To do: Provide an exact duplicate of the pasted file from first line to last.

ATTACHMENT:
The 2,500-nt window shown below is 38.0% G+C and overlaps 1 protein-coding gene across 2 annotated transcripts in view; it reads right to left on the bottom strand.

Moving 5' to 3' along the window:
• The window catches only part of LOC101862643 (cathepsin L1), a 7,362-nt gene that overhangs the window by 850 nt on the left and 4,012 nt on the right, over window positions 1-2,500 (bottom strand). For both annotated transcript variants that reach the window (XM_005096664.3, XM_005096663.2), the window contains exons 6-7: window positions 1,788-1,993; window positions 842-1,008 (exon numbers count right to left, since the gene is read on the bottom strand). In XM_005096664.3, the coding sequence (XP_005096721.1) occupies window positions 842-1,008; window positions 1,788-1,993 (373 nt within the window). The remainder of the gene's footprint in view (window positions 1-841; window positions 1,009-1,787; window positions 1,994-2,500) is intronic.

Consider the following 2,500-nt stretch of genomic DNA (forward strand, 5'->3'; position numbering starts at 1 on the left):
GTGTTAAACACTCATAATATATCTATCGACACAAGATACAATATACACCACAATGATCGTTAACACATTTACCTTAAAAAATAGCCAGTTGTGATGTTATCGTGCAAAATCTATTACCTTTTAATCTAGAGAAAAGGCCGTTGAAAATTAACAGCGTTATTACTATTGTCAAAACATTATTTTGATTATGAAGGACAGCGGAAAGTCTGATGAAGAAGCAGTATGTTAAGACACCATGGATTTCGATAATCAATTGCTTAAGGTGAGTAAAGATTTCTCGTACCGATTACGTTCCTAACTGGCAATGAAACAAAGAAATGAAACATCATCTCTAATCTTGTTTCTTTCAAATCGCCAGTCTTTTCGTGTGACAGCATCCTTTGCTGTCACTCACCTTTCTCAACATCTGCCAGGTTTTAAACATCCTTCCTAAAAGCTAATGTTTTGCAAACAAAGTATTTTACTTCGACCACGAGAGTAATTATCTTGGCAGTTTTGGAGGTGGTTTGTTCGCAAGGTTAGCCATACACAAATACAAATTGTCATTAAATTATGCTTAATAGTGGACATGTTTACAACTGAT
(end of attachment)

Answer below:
The 2,500-nt window shown below is 38.0% G+C and overlaps 1 protein-coding gene across 2 annotated transcripts in view; it reads right to left on the bottom strand.

Moving 5' to 3' along the window:
• The window catches only part of LOC101862643 (cathepsin L1), a 7,362-nt gene that overhangs the window by 850 nt on the left and 4,012 nt on the right, over window positions 1-2,500 (bottom strand). For both annotated transcript variants that reach the window (XM_005096664.3, XM_005096663.2), the window contains exons 6-7: window positions 1,788-1,993; window positions 842-1,008 (exon numbers count right to left, since the gene is read on the bottom strand). In XM_005096664.3, the coding sequence (XP_005096721.1) occupies window positions 842-1,008; window positions 1,788-1,993 (373 nt within the window). The remainder of the gene's footprint in view (window positions 1-841; window positions 1,009-1,787; window positions 1,994-2,500) is intronic.

Consider the following 2,500-nt stretch of genomic DNA (forward strand, 5'->3'; position numbering starts at 1 on the left):
GTGTTAAACACTCATAATATATCTATCGACACAAGATACAATATACACCACAATGATCGTTAACACATTTACCTTAAAAAATAGCCAGTTGTGATGTTATCGTGCAAAATCTATTACCTTTTAATCTAGAGAAAAGGCCGTTGAAAATTAACAGCGTTATTACTATTGTCAAAACATTATTTTGATTATGAAGGACAGCGGAAAGTCTGATGAAGAAGCAGTATGTTAAGACACCATGGATTTCGATAATCAATTGCTTAAGGTGAGTAAAGATTTCTCGTACCGATTACGTTCCTAACTGGCAATGAAACAAAGAAATGAAACATCATCTCTAATCTTGTTTCTTTCAAATCGCCAGTCTTTTCGTGTGACAGCATCCTTTGCTGTCACTCACCTTTCTCAACATCTGCCAGGTTTTAAACATCCTTCCTAAAAGCTAATGTTTTGCAAACAAAGTATTTTACTTCGACCACGAGAGTAATTATCTTGGCAGTTTTGGAGGTGGTTTGTTCGCAAGGTTAGCCATACACAAATACAAATTGTCATTAAATTATGCTTAATAGTGGACATGTTTACAACTGAT